Over a hundred of his radio talks were collected in print in 1982.

Movies (Argentine, Mexican, Spanish, French)

Original scripts

Veinte Años y Una Noche (Twenty Years and One Night – 1940)

En El Viejo Buenos Aires (In Old Buenos Aires, in collaboration with others – 1941)

Concierto De Almas (Concerto of Souls, in collaboration – 1942)

Ceniza Al Viento (Ashes To The Wind—one of the six episodes – 1942)

Su Primer Baile (Her First Ball, in collaboration – 1942)

Cuando Florezca El Naranjo (When the Orange Tree Blossoms – 1943)

La Prodiga (The Prodigal Gal – 1945, starring Eva Duarte, “Evita,” who married Juan Peron that year, becoming Argentina’s First Lady the following year. The movie was never released.)

Milagro De Amor (Love’s Miracle – 1946)

Si Muero Antes De Despertar (If I Die In My Sleep – 1951)

No Abras Nunca Esa Puerta (Never Open That Door – 1952)

Un Angel Sin Pudor (A Naughty Angel – 1953)

Tormenta de Odios (Hatred Storms – 1954)

Screen adaptation of novels and plays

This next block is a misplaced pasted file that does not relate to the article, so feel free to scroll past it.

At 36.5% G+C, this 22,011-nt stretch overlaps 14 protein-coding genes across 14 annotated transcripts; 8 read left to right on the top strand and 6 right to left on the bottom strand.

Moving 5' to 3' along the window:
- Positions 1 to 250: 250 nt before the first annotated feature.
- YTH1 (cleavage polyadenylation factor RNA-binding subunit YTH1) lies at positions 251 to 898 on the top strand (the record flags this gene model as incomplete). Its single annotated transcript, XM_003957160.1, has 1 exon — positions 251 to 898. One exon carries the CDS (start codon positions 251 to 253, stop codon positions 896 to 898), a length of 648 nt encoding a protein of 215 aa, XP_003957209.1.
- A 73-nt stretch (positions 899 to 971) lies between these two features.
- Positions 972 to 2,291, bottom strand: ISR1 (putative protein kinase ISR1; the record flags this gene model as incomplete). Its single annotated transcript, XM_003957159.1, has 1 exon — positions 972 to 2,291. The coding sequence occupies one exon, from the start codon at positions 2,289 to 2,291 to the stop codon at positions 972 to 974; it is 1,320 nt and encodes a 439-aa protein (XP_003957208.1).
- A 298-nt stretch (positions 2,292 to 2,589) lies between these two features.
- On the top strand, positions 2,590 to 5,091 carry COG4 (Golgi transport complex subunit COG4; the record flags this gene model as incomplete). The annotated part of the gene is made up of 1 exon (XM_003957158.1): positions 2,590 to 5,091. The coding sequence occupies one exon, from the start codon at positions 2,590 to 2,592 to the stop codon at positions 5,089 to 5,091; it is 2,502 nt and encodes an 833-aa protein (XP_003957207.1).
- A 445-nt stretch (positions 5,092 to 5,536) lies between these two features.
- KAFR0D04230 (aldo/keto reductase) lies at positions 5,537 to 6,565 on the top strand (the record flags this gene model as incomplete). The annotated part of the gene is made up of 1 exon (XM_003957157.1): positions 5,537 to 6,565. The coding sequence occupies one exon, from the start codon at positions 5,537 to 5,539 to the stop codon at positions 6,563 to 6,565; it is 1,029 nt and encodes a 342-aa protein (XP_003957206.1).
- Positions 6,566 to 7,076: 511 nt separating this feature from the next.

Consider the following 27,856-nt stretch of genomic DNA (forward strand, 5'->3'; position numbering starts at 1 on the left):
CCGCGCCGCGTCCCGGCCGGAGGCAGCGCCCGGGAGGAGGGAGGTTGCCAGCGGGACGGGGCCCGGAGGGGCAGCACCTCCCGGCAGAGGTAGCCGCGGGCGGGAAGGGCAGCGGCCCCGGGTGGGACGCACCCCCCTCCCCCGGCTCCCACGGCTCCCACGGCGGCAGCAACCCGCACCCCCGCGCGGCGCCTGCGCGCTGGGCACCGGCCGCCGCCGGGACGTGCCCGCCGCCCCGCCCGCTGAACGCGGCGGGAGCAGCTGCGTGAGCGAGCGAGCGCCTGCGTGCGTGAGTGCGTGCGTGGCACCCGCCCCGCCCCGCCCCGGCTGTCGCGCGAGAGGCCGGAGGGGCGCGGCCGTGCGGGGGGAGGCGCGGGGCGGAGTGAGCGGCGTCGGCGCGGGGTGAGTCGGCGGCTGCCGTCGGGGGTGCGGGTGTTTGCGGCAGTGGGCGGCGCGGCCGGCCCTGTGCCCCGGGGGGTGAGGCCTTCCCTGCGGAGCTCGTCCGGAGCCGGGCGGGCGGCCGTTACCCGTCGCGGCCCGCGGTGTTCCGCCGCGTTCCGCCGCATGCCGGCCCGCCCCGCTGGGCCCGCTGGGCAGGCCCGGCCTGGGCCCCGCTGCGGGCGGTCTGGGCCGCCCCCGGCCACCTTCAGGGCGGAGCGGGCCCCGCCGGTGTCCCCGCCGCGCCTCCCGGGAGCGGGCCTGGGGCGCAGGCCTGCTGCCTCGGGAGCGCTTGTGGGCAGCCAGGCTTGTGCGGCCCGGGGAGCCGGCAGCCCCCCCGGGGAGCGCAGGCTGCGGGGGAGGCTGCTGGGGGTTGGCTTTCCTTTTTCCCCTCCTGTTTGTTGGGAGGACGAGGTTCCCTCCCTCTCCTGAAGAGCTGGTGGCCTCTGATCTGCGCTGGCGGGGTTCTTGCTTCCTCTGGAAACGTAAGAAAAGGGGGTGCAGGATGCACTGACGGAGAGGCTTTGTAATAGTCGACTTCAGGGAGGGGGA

Edmondo De Amicis’s La Maestrina Degli Operai (The Workers’ Girl Teacher – 1941)

Henrik Ibsen’s Casa de Muñecas (Doll House – 1943)

Jean Jacques Bernard’s Le Fruit Mordu (“Martine” – 1945)

Benito Pérez Galdós’s El Abuelo (The Grandfather – 1946)

Alfonso X El Sabio’s Margarita La Tornera (Margaret The Doorkeeper – 1946)

Leonid Andreyev’s El Que Recibe Las Bofetadas (He Who Gets Slapped – 1947)

Agatha Christie’s El Extraño Caso De La Mujer Asesinada (The Strange Case Of The Murdered Woman – 1949)

Henrik Ibsen’s Juan Gabriel Borkman (1955)

Screen adaptation of his own plays

Nuestra Natacha (Our Natasha – Spain,1936 and Argentina,1944)

El “Maria Celeste” (The “Mary Celeste” – 1944)

La Dama Del Alba (The Lady of the Dawn – Mexico,1949 and 1965)

La Barca Sin Pescador (The Boat with No Fisherman – 1950 and 1964)

Romance De Dan Y Elsa (Romance in Three Nights – 1950)

Los Arboles Mueren De Pie (Trees Die Standing Tall - 1951)

Las Tres Perfectas Casadas (Three Perfect Wives – 1952 and 1972)

Siete Gritos En El Mar (Seven Screams Across the Sea – 1954)

La Tercera Palabra (The Third Word – 1955)


Over three hundred radio talks, mostly in the Americas. One hundred eleven (1960-1962) were collected in print in 1982.


One-hour adaptation and direction of fifteen of Spanish Literature’s greatest dramatic works, going from classic Lope de Vega (1562-1635) to his own colleague and friend Federico Garcia Lorca (1899-1936). The plays aired on Argentine television every Thursday from June through August, 1959.